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RIM and Visto finally settle worldwide patent infringement lawsuits

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The battle between RIM and Visto has been going on for some time now. Last we heard, Visto had paid RIM for certain patent infringements but there were 21 patent claims outstanding for the US Patent Office to rule on. The patents concern email synchronization between devices and local servers.

It seems that yesterday, the two companies have come to a definitive agreement to settle all outstanding worldwide patent litigation between the companies.

The agreement includes a perpetual and fully-paid license on all Visto patents for RIM, a transfer of certain Visto intellectual property, a one-time payment by RIM of US $ 267.5 million to Visto and the parties executing full and final releases in respect of all outstanding worldwide litigation.

The settlement is expected to be completed during the week of July 20, 2009 and is subject to certain closing conditions.

Accounting for these dollars in the 2nd quarter of 2010, will involve including the payments as an unusual item to be expensed, with the remained classified as an intangible asset. This is a considerable sum of money and it will be interesting to see what effect the resolution will have on RIM’s shares.

More details on the Motorola and RIM litigious battles

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Motorola and RIM have been in legal disputes for a long time. Back in February of 2008, RIM claimed that Motorola refused to license some of its patents “on a fair and reasonable basis”, mainly in rebuttal to an initial litigation by Motorola. RIM also accused Motorola of using 9 of RIM’s patents without permission, a complaint in response to Motorola claiming RIM is using 7 of theirs.

A magistrate judge recently ruled that Motorola patent-infringement claims against RIM will be put on hold while the U. S. government reviews the patents.

At RIM’s request, the U. S. Patent and Trademark Office is taking a second look at 10 Motorola patents. Judge William Sanderson said in Dallas on June 15 that the civil suit was “still in its infancy” and it would help to have an additional review by the patent office before it goes further with those claims.

[Via]

App World to launch in Italy July 20th

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blackberry app world

Read from Simon that App World is rumored to launch in Italy July 20th. I have heard that it takes RIM legal at least 2 months to enter each new country so it could be as long as 4-5 years before we see all the major European countries fitted with App World.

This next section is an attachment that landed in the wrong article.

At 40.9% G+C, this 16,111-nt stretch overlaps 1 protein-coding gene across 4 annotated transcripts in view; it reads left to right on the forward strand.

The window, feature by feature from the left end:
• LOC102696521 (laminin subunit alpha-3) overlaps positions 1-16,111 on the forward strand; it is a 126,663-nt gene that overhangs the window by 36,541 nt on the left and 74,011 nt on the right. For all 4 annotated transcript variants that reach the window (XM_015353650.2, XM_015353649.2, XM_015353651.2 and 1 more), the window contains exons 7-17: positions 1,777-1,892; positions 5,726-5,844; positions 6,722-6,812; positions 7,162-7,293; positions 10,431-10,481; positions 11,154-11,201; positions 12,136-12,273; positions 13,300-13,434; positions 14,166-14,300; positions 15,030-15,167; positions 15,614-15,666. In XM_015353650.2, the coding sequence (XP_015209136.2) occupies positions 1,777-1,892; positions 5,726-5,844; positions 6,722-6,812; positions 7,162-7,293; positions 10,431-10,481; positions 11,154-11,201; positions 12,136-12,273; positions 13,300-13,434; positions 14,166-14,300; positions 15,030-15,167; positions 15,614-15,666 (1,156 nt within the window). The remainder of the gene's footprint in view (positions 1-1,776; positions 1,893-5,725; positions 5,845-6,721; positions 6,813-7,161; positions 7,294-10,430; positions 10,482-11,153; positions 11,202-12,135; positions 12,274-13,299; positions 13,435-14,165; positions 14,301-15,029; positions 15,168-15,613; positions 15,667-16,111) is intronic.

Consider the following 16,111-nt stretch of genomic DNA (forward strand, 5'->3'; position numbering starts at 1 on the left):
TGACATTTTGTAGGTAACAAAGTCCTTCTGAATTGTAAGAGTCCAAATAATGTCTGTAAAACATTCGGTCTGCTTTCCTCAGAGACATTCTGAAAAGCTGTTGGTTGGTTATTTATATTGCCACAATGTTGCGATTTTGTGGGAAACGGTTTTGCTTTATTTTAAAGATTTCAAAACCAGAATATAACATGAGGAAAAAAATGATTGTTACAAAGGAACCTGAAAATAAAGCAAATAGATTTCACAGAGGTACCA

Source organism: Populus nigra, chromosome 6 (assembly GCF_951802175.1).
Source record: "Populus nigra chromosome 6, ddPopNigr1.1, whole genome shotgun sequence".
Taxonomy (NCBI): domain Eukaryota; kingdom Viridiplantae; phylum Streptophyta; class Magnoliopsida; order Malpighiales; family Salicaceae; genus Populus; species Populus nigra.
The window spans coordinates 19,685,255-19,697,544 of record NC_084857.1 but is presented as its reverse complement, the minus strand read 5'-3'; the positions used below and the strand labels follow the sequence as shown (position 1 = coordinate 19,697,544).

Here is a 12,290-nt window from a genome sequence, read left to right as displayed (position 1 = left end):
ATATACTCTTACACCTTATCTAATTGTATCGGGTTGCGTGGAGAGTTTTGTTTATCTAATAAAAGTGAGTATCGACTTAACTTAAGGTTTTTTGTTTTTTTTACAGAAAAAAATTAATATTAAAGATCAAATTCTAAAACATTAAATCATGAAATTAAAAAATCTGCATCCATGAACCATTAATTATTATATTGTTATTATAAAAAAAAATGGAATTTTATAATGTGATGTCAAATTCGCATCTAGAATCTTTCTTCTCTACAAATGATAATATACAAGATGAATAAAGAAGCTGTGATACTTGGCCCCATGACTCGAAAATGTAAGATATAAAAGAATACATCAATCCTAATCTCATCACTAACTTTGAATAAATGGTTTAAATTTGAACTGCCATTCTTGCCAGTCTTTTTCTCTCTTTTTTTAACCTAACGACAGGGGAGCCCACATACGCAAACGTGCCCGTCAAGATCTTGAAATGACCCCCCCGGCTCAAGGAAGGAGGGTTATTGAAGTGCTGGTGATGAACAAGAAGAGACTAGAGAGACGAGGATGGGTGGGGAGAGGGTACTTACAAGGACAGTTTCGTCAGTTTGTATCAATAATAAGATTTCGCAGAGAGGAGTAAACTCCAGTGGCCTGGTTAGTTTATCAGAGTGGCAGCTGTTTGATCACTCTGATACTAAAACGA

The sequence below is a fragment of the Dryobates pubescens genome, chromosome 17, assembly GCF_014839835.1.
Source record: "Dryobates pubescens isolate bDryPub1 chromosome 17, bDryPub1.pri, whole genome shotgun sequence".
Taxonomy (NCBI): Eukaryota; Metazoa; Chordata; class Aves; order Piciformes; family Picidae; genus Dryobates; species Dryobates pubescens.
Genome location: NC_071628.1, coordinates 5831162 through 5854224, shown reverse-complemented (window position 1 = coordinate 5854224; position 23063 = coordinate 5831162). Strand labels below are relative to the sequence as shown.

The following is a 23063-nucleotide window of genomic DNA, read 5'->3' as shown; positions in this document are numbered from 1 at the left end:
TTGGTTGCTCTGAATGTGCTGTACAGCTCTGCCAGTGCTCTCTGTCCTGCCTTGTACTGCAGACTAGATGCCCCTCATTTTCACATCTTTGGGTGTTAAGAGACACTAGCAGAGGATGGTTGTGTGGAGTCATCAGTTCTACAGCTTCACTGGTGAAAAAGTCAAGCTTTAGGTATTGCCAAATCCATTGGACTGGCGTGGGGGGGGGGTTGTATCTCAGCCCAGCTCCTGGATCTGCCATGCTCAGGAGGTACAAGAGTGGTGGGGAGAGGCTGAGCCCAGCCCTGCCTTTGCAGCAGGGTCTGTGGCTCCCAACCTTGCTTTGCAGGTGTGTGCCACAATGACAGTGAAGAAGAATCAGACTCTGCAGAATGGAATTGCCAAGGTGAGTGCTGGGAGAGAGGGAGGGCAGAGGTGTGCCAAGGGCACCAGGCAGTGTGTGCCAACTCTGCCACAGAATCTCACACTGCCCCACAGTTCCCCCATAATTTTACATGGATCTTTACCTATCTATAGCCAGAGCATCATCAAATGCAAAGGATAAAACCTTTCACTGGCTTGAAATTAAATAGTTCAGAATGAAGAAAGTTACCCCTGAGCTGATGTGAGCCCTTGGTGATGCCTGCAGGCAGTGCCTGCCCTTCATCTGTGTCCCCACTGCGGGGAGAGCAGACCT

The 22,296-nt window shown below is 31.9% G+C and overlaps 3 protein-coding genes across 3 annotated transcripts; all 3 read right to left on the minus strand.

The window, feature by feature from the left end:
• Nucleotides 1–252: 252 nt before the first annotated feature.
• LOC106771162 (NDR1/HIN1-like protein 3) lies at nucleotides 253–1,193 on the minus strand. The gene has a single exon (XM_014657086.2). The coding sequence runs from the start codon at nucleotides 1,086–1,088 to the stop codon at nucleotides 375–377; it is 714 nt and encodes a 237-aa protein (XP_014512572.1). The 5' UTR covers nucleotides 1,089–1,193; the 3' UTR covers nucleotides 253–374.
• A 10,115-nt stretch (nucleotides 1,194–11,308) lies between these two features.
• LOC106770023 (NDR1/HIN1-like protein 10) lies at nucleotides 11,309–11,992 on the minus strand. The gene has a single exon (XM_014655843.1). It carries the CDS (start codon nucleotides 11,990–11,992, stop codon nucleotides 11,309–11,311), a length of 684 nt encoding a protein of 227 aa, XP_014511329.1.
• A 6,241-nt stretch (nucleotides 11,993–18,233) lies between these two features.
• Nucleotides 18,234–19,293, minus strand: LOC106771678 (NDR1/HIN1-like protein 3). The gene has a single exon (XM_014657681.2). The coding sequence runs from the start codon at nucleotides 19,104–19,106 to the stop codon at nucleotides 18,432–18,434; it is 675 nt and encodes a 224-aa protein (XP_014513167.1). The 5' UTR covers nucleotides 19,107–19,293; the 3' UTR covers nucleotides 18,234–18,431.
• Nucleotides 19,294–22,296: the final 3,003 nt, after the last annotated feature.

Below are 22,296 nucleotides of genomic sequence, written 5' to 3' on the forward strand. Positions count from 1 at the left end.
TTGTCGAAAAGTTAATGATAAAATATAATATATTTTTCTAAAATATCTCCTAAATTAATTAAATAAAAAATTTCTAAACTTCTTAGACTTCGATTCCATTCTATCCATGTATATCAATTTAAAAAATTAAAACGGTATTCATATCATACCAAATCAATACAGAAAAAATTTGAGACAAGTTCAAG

Make sure you get a notification about when App World is available in your language:

[Simon Via]

Inside RIM legal where Karima Bawa dominates

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Karima Bawa is the vice-president, legal, and general counsel of RIM. Having joined RIM in 2000, she currently oversees a team of almost 50 lawyers and numerous other support staff. In addition to being involved in almost all litigation matters, she also ensures that RIM software and products have appropriate intellectual property protections and are effectively commercialized through marketplace agreements.

“RIM added over 125 new distribution partners during the past year, which is approximately one new partner every other business day,” she said. “Each of those relationships must be supported with commercial terms and conditions that satisfy RIM’s corporate goals, and my team plays an integral role in achieving win-win agreements with those partners.”

Ms. Bawa’s job is only getting more complex as RIM settles in new markets, acquires new companies and adds new partners. To accommodate, Karima has had to evolve the company’s legal structure.

“One of RIM’s key underlying objectives for many years, and last year was no different, has been to continue to prepare the organization for larger and larger scale,” she said, “so that RIM is able to capitalize on growing market opportunities.

“Such growth is naturally accompanied by compounded complexities that require significant diligence and require my team to be thoughtful business managers as well as legal advisers.”
Continue reading about RIM legal and its operations

Top 3 tips for respecting the BlackBerry brand

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If you’ve ever read a RIM or RIM partner press release, you will notice that RIM legal as well as RIM marketing insist that the word “BlackBerry” is always written as “BlackBerry® smartphones” or “BlackBerry® smartphone device.” The reason for this, is that RIM branding wants to separate itself from the rest of the mobile phone market. Although I’m not a big fan of the registered trademark logo, or writing the stock symbol, there are still some branding issues I think are important.

Here are my top 3 tips when using the BlackBerry brand:

1. It’s a mobile computer not a fruit.

Many journalists, make the mistake of writing the plural form of BlackBerry as “BlackBerries.” The plural form of BlackBerry is ‘BlackBerry devices’ or ‘BlackBerry smartphones.’

2. There are 2 capital letters.

Again, the BlackBerry is not a fruit which only takes a capital at the beginning of a sentence. BlackBerry is a brand name with 2 capital letters.

3. A BlackBerry device is not a mobile phone.

A RAZR is a mobile phone. Anything made by Sony Ericsson is a mobile phone. A BlackBerry is not a mobile phone. The BlackBerry stands alone as a powerful device for enterprise and prosumers. If a group of devices are to be mentioned in a sentence, BlackBerry must stand alone. For example, “please submit your pagers, mobile phones, BlackBerry devices and laptops.”

Although this may all seem petty, it’s about time that the Internet knows how to properly refer to the device.